Considering the amount of monitoring that goes on between the US, Russia, & China if it was possible that radar caused the mission failure then it would be something we'd be hearing & seeing a lot more of. Heck, China would be having a field day with it against the US.
Well, thinking about this, there is a lot of space junk up there, and whilst nations do tend to announce they are launching things to avoid people possibly thinking they are ground to ground missiles (tipped with nukes) I wonder how much details is given, such as orbital pathways/times.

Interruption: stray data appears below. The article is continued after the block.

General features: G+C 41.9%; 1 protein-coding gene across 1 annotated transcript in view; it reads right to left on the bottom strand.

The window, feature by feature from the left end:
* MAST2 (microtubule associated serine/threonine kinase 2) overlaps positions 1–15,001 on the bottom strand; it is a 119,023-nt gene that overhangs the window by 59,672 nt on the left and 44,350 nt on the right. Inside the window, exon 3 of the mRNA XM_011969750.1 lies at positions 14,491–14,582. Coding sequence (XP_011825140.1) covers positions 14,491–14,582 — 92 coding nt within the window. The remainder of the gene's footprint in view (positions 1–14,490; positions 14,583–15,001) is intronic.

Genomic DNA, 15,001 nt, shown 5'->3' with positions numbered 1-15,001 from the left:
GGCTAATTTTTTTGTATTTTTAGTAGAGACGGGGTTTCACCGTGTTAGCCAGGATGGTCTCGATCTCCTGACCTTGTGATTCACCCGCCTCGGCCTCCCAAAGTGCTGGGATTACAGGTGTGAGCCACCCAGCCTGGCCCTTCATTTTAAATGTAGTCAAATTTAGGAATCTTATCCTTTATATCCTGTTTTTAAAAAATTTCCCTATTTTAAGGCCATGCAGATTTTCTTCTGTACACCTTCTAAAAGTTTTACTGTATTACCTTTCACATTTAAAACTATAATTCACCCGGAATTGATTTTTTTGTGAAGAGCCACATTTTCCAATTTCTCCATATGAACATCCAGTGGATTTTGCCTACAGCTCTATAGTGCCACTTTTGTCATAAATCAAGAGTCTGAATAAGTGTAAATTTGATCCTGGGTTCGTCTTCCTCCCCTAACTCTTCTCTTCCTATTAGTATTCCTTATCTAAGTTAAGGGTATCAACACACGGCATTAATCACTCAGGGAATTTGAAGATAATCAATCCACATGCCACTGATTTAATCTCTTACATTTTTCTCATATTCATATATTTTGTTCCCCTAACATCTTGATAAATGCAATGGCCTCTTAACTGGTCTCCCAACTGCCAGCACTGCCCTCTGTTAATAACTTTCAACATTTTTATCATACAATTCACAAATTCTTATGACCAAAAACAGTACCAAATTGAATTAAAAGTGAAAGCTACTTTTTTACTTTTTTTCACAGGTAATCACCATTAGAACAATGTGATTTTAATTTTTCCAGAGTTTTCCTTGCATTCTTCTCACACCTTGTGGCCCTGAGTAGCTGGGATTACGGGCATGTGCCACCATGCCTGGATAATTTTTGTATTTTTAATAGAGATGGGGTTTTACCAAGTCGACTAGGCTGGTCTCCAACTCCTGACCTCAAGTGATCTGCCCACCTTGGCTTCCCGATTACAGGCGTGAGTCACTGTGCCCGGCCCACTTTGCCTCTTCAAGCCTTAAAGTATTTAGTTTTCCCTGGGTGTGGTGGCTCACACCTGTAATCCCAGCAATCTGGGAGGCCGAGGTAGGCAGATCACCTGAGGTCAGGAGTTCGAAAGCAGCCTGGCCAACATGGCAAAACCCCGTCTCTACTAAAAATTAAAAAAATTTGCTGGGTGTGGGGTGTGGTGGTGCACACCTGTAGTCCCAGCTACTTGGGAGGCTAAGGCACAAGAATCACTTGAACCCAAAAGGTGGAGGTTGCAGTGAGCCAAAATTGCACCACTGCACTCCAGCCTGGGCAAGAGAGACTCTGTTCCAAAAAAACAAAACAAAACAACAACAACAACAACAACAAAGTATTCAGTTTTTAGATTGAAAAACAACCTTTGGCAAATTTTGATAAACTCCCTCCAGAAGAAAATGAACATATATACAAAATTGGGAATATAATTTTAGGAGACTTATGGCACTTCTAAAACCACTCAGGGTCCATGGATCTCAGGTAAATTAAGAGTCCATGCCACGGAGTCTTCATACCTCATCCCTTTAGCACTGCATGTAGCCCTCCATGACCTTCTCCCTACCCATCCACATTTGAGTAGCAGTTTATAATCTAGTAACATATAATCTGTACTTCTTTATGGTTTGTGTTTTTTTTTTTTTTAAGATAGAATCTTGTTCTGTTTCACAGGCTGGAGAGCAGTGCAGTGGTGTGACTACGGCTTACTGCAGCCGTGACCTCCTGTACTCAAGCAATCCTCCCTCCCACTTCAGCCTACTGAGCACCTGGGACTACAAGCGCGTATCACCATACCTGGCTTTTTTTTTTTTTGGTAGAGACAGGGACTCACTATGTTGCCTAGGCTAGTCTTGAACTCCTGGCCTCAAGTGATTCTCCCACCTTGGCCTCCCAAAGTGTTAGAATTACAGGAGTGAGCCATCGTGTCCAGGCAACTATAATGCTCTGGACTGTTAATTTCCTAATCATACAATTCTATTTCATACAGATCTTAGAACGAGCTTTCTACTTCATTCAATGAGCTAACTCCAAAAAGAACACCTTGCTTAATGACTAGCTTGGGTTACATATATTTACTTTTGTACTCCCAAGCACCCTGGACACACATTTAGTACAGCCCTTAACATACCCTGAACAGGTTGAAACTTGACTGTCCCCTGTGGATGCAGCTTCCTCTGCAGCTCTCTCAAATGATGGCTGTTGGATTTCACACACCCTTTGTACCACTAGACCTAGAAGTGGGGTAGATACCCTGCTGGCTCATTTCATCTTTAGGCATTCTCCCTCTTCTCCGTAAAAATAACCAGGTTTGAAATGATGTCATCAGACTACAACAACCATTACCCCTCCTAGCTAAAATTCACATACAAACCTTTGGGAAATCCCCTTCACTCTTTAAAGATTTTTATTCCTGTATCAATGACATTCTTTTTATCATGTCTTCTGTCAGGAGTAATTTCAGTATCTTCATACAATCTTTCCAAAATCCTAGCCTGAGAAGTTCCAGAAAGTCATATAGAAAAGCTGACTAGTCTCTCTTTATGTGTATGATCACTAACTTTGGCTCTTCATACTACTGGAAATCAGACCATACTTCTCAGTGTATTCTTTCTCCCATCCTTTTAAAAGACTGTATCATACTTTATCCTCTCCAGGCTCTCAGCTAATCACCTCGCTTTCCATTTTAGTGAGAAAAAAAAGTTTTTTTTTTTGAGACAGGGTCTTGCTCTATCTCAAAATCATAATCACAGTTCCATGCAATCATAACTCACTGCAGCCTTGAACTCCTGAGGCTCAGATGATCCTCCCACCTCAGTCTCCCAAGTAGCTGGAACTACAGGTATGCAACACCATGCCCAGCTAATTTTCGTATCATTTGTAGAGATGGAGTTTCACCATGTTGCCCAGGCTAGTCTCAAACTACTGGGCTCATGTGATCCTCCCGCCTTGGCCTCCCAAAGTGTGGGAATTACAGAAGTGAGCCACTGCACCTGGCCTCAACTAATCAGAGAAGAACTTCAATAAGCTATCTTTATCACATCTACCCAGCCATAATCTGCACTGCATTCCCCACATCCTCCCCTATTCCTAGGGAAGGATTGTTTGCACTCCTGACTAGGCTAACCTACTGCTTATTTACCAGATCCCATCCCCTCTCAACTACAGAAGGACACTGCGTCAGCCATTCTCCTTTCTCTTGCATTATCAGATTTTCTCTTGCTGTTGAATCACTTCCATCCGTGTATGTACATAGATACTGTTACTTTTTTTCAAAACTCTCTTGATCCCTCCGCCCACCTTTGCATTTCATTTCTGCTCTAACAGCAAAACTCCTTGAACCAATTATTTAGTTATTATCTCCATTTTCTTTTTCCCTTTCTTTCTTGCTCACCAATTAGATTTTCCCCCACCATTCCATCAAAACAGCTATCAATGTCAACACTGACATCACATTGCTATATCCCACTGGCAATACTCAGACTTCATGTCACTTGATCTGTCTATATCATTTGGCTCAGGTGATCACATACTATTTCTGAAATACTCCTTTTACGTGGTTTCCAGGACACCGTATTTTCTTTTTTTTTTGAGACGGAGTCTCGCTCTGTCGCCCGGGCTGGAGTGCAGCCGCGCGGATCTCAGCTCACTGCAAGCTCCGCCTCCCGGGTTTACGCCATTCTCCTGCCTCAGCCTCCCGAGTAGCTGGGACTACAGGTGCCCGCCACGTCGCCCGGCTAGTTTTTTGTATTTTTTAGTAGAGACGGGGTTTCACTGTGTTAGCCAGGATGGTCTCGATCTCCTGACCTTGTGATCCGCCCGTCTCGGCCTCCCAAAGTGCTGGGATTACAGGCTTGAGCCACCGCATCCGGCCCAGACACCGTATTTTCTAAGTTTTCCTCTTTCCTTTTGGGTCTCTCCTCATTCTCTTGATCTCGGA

And even if this was publicised, how easy would it be for a station carrying out tests to have a bureaucratic or personal failure to communicate and act to avoid disruption of a satellite launched? This is the first time it's gone wrong like this, maybe they'll learn from it, for better or worse.